Attributed to its retrograde orbit and relative proximity to Neptune, Triton is classified among the planet’s irregular moons and is believed to be a captured object, conceivably a dwarf planet once situated in the Kuiper belt. Its orbital characteristics predicate eventual tidal deceleration, culminating in Triton spiraling inward to collide with Neptune in roughly 3.6 billion years.

Nereid, the third-largest moon of Neptune, navigates a translational yet highly eccentric orbit, likely stemming from its status as a former regular satellite, subsequently dispersed into its current orbit by gravitational interactions during Triton’s capture. Spectroscopic analysis has confirmed the presence of water ice on its surface. Nereid exhibits significant irregular fluctuations in apparent stellar magnitude, likely attributed to forced precession or chaotic rotation, coupled with an elongated shape and distinct bright or dark spots on its surface.

Given the disproportionate mass distribution of Neptune’s moons, Triton is thought to have been captured post the formation of Neptune’s original satellite system, much of which would have been disintegrated during the capture process. Various theories have been posited concerning Triton’s capture mechanism, with the prevailing one proposing Triton as a remnant of a binary Kuiper Belt object obliterated in collision with Neptune. In this scenario, Triton was ensnared in a three-body collision, adopting a retrograde orbit, while its counterpart was either annihilated or expelled during the event.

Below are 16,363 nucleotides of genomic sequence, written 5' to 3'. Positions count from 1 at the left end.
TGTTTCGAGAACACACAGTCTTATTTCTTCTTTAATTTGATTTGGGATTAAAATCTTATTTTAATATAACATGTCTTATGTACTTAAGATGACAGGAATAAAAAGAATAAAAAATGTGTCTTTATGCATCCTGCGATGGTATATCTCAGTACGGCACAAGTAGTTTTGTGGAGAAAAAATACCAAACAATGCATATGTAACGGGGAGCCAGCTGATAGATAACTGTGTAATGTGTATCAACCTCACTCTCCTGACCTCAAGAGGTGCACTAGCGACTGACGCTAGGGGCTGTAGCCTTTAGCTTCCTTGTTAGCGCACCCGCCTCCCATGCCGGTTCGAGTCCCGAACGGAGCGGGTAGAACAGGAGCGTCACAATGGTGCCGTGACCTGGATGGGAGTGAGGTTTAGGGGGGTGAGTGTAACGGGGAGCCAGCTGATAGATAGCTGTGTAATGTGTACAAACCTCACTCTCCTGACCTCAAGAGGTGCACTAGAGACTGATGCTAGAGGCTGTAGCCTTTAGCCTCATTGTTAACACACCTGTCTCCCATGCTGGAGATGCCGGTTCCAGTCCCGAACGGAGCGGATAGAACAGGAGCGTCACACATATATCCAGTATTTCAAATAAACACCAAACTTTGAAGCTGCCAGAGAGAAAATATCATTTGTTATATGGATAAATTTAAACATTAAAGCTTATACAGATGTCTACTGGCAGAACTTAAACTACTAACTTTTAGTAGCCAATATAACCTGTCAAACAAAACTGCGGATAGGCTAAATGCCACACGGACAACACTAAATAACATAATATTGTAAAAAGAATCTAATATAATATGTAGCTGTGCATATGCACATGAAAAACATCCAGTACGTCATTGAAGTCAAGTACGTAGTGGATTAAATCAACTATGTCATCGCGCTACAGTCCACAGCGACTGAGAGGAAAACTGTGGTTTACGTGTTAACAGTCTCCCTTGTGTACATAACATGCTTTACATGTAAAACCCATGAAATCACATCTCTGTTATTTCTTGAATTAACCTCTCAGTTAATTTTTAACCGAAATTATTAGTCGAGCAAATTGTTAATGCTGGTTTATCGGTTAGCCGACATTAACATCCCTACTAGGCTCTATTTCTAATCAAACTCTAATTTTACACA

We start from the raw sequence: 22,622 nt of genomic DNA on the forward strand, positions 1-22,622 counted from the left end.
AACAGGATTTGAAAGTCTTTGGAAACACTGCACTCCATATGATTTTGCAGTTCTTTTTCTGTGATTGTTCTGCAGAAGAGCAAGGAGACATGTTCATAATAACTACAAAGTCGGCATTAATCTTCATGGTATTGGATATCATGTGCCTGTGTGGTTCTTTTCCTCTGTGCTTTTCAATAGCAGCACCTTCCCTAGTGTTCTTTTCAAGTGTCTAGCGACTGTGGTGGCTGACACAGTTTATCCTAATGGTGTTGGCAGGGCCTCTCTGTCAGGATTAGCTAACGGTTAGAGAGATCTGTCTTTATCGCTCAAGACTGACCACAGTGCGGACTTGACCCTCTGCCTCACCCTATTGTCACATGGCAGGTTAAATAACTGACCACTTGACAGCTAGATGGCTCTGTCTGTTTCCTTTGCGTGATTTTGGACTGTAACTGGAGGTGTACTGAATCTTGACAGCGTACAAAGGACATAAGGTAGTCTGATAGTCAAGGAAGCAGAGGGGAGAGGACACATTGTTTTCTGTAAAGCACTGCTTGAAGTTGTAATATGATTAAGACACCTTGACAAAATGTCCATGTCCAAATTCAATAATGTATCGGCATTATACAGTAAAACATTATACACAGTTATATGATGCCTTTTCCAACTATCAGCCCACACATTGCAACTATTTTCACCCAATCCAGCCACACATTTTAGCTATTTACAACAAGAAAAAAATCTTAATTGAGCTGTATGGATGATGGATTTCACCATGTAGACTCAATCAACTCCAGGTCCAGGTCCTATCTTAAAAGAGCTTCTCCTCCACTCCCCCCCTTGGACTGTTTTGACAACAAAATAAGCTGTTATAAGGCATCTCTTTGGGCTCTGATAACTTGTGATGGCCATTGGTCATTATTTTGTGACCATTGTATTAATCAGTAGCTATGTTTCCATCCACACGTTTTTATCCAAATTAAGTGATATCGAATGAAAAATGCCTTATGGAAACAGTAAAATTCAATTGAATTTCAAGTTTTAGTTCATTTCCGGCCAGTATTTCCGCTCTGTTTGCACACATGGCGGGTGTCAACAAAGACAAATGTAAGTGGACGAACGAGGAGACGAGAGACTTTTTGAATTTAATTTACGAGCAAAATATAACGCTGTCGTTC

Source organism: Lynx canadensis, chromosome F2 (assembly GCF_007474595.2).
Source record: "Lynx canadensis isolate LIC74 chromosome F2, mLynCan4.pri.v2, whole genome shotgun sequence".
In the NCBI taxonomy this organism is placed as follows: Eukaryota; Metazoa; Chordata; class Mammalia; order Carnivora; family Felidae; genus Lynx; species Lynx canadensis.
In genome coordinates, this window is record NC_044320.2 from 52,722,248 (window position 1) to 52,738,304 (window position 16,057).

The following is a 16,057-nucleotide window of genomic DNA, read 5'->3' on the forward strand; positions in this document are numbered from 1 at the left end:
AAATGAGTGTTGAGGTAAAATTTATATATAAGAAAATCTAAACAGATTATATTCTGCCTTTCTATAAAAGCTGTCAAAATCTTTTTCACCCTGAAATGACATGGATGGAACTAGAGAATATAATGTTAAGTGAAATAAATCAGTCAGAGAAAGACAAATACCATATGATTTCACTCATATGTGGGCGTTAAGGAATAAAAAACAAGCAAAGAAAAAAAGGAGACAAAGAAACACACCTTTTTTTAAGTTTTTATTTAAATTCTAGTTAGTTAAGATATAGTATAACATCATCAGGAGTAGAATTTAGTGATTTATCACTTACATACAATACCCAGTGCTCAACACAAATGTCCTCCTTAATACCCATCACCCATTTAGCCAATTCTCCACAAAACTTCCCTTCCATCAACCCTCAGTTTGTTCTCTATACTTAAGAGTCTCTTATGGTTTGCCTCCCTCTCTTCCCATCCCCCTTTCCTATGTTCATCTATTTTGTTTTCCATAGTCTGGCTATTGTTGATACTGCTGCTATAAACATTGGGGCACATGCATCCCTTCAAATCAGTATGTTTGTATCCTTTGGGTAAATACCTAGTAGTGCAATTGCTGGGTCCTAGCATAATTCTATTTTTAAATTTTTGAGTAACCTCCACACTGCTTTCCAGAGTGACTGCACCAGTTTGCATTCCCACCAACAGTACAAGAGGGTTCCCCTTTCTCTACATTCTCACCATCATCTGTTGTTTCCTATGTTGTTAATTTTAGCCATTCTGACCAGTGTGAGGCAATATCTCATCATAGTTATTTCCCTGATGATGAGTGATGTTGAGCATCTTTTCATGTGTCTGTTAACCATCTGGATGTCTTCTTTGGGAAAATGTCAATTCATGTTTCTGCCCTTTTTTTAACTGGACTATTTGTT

Triton’s presumably highly eccentric orbit upon capture would have engendered chaotic perturbations in the orbits of Neptune’s original inner moons, ultimately precipitating their collision and metamorphosis into a debris disk. It was only after Triton’s orbit stabilized into a circular trajectory that certain remnants of the debris re-coalesced into the present-day regular satellites. Consequently, Neptune’s extant inner moons are not original entities that coalesced with Neptune.

Numerical simulations suggest a 0.41 probability of a collision between a satellite of Galileo and Nereid in the past. Although the occurrence of such an event remains uncertain, both satellites share a similar “gray” coloration, hinting at the possibility of Galimedes being a fragment of Nereid.

How Neptune’s moons have been studied

Given the distance from the Sun, the only mission that has ever studied Neptune and its moons up close was the Voyager 2 mission. And while no missions are currently planned, several proposals have been made that would send a robotic probe to the system in the late 2020s or early 2030s.

Подібні новини

Leave a Comment